I morgon spelar Orlando City mot New York City i MLS-premiären. Kaká på den ena sidan, David Villa på den andra. Fler än 60 000 åskådare på en utsåld arena.
Inget av lagen har någonsin spelat en tävlingsmatch förut.
För många av oss i den gamla världen blir det som att titta på ett hologram från en parallell fotbollsverklighet, en plats där det är näst intill obetydligt var du kommer ifrån och allt som räknas är vart du är på väg.
– Det finns något väldigt amerikanskt
i den här viljan att bryta ny mark, att sträva framåt. För många av oss är det något väldigt lockande med tanken på att få saker att växa fram där det inte funnits något förut – men det finns samtidigt också något väldigt starkt i viljan att lämna över något till de generationer som kommer efter. ”Ögonen lyser verkligen upp”
Vid sidan av New York City håller Chance Michaels även på NFL-laget Green Bay Packers. Varför? Eftersom hans farfar hade säsongsbiljett där på 1940-talet.
– Jag har själv tre barn. Den yngsta är bara tre år, men ögonen på både sex- och nioåringen lyser verkligen upp när vi pratar om allt spännande som ska hända med New York City FC. De är minst lika entusiastiska som jag är. Mina egna förfäder kom hit från Norge. Själv kommer jag ju inte att lämna över någon nybyggarstuga till mina efterlevande, men kan jag ge dem en fotbollsklubb vore det också ganska bra.
Nu sitter du här och packar väskan inför den första bortaresan och pratar om ett arv som ska överleva i generationer... Du förstår att alla såna tankar kommer att kännas ganska små när ni släpper in det avgörande målet i 89:e minuten?
– Haha, ja, jag vet... Nu har jag gått igenom två år av gemenskap, samhörighet, tillförsikt – alla de där delarna av fotboll som finns vid sidan av planen. Ibland känner jag att det bästa kanske vore ifall vi bara stannade där, struntade i att spela några matcher.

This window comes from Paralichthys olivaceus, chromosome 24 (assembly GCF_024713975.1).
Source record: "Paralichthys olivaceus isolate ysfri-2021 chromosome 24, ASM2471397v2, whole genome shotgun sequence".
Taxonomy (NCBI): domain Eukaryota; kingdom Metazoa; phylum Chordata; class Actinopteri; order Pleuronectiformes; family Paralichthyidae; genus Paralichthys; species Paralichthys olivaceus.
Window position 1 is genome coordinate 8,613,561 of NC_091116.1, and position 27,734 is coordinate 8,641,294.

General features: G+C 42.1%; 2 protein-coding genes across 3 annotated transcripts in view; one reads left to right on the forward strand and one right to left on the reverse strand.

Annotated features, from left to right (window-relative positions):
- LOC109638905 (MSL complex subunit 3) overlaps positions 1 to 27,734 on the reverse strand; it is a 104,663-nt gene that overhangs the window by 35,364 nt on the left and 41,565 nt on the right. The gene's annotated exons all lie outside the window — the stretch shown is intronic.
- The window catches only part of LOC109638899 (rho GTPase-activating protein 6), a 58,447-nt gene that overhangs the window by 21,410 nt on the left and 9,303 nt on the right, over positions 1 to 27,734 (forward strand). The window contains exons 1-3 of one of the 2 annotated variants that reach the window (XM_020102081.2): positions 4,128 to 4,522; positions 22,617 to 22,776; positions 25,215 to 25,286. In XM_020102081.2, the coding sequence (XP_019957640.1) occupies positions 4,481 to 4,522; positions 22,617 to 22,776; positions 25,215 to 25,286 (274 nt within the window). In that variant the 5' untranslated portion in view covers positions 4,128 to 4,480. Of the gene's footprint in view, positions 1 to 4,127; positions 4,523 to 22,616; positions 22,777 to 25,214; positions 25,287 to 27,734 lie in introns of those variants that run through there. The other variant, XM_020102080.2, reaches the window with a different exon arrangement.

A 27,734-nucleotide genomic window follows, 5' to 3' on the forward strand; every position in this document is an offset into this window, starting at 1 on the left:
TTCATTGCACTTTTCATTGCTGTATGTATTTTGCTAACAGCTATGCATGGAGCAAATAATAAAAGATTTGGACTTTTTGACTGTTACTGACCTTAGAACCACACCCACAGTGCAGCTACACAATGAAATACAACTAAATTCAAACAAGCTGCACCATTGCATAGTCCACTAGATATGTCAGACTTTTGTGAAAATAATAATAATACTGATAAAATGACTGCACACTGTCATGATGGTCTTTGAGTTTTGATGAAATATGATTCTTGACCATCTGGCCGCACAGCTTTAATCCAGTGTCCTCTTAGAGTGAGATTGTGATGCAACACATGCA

Tens of thousands of fans without having playedI think a little something has been lost in translation.
Erik Niva on New York City FC - an odd soccer phenomenon
They have never played a competitive match - but they still have tens of thousands of fans.
New York City is an odd football phenomenon.
What drives a supporter to support a hypothesis?
Almost none of us remember our first time properly.
For most football fans are memories of the first match of your favorite team so remote as to be almost faded away. It was something that happened way back there in childhood, before we even come up in conscious age.
Maybe we remember the odd situation - a goal, an audience roar - but that much clearer than that seldom experience.
For Chance Michaels is all that different. He is 43 years old now, and fully aware that it is happening
tomorrow will probably remain in him for the rest of their lives.
For the first time, he shall see his favorite team play football. Or rather - for the first time, his favorite team play a football match.
- How many times do you count down to a day that you know will be a milestone in your life? This is a unique day for me, feelings that are hard to describe.
All supporters have experience that the combination of nervousness and anticipation that fills us in the days before the season premiere. "Support a hypothesis"
The Chance Michaels goes through is certainly akin to it, but still not quite the same. Rather reminds his situation if the groom seat the day before an arranged marriage should have their wedding ceremony.